They starred as teammates at the University of Kentucky, were top-five draft picks in the same class and remain very close friends, and now John Wall and DeMarcus Cousins can relate in an unfortunate way. The two perennial All-Stars have seen their careers disrupted by major injuries basically on the exact same timeline.
Due to knee problems, a heel injury and a ruptured Achilles, Wall has played in only 73 games the past two seasons and could miss all of the 2019-20 campaign. Cousins has played in 78 games during that span because of a torn Achilles, a torn quad muscle and now a torn ACL, of which news broke on Thursday. Like Wall, Cousins could now miss all of next season.
Both Wall and Cousins have now had their Age 27 and 28 seasons decimated by injuries with a high likelihood the same happens in their Age 29 season. That is especially unfortunate when you look at the average peak of an NBA star.
Hoops Hype did a study last year on the prime age of NBA players, using the criteria of All-NBA selections. They found that the peak age for NBA stardom is 27.7 years. By that measure, both Wall and Cousins have been stripped of what should have been their best years.
For Wall and Cousins, it could make the difference between them being Hall of Famers someday. Wall was well on his way statistically before injuries took a major toll starting with the 2017-18 season and Cousins wasn't far behind. What they had done at their age and for their position ranked them among all-time greats.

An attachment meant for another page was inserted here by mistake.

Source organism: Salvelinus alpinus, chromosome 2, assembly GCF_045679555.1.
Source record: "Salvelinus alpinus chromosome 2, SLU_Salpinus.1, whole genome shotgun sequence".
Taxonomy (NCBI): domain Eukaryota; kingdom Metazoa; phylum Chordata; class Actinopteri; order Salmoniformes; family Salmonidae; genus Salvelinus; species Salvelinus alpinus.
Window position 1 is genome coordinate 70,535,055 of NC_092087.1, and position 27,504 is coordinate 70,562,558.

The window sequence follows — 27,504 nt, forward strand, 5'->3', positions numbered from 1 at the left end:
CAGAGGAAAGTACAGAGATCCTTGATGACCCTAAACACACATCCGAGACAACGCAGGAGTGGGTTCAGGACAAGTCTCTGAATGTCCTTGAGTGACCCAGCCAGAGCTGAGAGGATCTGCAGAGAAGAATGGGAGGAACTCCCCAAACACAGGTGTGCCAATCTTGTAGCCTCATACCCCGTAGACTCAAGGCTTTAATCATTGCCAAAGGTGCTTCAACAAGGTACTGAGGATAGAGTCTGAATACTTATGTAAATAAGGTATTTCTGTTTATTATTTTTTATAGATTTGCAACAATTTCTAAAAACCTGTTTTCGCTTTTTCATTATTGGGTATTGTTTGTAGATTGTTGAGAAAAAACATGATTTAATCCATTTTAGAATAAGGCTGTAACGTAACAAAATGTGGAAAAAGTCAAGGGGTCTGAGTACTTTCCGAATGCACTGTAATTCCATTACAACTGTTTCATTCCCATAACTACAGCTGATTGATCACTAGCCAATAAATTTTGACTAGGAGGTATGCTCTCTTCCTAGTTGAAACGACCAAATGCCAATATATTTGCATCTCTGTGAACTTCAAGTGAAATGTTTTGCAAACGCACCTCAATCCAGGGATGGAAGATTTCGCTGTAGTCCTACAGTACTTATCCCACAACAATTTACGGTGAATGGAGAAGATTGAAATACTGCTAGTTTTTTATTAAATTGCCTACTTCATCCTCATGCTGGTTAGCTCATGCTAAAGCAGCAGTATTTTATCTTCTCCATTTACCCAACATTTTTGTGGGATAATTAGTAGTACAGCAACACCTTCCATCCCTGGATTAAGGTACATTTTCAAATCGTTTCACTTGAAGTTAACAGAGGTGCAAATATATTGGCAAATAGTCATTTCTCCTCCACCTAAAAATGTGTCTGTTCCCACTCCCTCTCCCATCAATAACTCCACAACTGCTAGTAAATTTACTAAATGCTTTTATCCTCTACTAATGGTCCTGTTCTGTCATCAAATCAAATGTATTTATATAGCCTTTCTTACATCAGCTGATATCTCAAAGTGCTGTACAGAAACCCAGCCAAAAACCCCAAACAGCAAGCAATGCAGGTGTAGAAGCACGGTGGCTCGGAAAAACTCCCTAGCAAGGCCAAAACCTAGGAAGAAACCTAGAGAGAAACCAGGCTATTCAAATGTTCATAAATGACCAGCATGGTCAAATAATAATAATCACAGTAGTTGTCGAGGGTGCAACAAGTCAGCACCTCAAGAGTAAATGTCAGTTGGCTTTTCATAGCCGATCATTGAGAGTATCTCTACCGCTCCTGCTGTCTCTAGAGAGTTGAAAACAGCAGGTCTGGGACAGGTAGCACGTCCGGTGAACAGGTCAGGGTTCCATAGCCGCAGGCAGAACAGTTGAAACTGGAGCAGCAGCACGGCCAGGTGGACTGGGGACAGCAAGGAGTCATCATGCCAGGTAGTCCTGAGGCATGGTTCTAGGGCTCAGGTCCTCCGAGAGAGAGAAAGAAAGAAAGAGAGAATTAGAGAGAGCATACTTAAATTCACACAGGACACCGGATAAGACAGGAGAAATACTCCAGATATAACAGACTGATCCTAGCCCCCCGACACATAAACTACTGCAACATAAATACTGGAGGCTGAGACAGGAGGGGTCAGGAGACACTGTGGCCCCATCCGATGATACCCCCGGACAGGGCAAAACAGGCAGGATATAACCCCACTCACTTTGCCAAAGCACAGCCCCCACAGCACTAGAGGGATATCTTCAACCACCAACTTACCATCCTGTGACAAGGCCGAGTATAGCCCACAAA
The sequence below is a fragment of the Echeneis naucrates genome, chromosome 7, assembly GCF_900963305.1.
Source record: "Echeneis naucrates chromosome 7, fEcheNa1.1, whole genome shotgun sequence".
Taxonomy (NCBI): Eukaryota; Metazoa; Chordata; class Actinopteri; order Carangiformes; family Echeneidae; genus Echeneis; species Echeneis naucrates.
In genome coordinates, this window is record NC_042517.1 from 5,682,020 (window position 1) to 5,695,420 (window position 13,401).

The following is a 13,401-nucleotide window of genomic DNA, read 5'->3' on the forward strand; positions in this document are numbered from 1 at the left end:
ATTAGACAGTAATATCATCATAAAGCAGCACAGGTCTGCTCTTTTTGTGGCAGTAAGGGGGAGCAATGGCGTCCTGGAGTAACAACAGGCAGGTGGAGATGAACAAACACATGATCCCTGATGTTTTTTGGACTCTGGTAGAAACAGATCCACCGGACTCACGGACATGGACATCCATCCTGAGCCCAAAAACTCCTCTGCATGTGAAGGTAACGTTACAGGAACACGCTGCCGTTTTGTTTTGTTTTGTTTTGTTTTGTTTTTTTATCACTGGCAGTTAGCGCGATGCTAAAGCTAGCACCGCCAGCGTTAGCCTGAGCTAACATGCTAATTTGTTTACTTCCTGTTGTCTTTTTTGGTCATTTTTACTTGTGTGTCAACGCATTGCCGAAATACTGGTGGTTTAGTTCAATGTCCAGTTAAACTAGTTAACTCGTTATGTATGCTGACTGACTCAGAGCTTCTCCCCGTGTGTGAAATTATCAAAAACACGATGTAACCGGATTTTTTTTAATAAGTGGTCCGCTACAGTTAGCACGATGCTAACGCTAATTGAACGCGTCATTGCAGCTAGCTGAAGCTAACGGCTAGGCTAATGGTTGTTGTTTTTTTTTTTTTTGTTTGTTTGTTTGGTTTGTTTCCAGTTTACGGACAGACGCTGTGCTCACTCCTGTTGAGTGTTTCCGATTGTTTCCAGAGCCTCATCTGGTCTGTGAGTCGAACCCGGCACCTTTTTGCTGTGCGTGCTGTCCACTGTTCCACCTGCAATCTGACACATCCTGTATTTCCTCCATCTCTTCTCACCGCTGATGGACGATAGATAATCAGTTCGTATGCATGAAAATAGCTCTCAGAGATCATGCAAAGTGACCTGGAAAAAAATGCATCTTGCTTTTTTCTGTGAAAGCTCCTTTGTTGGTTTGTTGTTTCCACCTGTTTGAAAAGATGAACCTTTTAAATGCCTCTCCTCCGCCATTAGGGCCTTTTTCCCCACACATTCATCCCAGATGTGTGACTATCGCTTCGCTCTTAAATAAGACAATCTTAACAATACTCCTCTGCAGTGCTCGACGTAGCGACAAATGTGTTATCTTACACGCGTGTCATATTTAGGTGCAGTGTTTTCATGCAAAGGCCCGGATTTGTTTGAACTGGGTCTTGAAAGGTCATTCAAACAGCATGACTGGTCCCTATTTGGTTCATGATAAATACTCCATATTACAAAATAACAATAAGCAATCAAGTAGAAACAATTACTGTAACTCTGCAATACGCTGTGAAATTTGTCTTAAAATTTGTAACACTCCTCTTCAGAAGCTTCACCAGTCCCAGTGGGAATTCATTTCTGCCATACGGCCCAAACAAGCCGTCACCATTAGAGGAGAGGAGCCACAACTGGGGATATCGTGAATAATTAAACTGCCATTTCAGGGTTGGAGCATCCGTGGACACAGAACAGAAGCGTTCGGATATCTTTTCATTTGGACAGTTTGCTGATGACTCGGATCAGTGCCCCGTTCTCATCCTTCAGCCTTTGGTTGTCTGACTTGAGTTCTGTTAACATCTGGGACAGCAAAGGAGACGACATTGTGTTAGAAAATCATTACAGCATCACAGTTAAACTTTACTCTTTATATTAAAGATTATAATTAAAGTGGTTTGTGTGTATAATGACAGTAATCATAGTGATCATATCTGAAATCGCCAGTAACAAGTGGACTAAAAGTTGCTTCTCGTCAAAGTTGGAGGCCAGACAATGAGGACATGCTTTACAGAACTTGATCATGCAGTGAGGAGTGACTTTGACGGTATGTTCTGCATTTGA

Wall, for instance, is one of only four players in NBA history to average at least 19 points and nine assists per game with at least 500 games played. The other three are Magic Johnson, Oscar Robertson and Isiah Thomas.
Cousins' career numbers, 21.2 points and 10.9 rebounds per game, are similarly elite. He is one of only 12 players ever to average at least 21 and 10 in those categories (min. 500 games) and the other 11 are all Hall of Famers. The list is a who's who of the greatest big men of all-time like Kareem Abdul-Jabbar, Wilt Chamberlain, Shaquille O'Neal and Hakeem Olajuwon.
Wall and Cousins could still get back on that track, but major injuries have put what once were superstar careers into question. Wall is known for his speed, yet now has to prove he still has it after one of the most devastating injuries an athlete can suffer. Cousins came back from an Achilles tear himself, but now has to deal with a torn ACL. Though the success rate of ACL recoveries is high these days, most who go through it aren't 6-foot-11 and 280 pounds.
The difference between Wall and Cousins, as many will note, is that Wall has a more secure financial future. He suffered these injuries after he signed a supermax contract worth $170 million over four years, a deal that doesn't start until this upcoming season.
It is guaranteed money, so he is set. He has already made $108 million in his career and by the end of this contract will have brought in about $198 million in total.
Cousins, on the other hand, has missed out on tons of money by getting injured. He tore his Achilles just months before he was due to hit free agency for the first time. He could have signed a contract well north of $100 million, but after the injuries had to settle for $9 million in total across two years.
At their peak, Wall and Cousins were both top-10 NBA players. But by the time they return to the NBA, they will come back having essentially lost three years of their prime. No matter how much money they have made, that is a shame.
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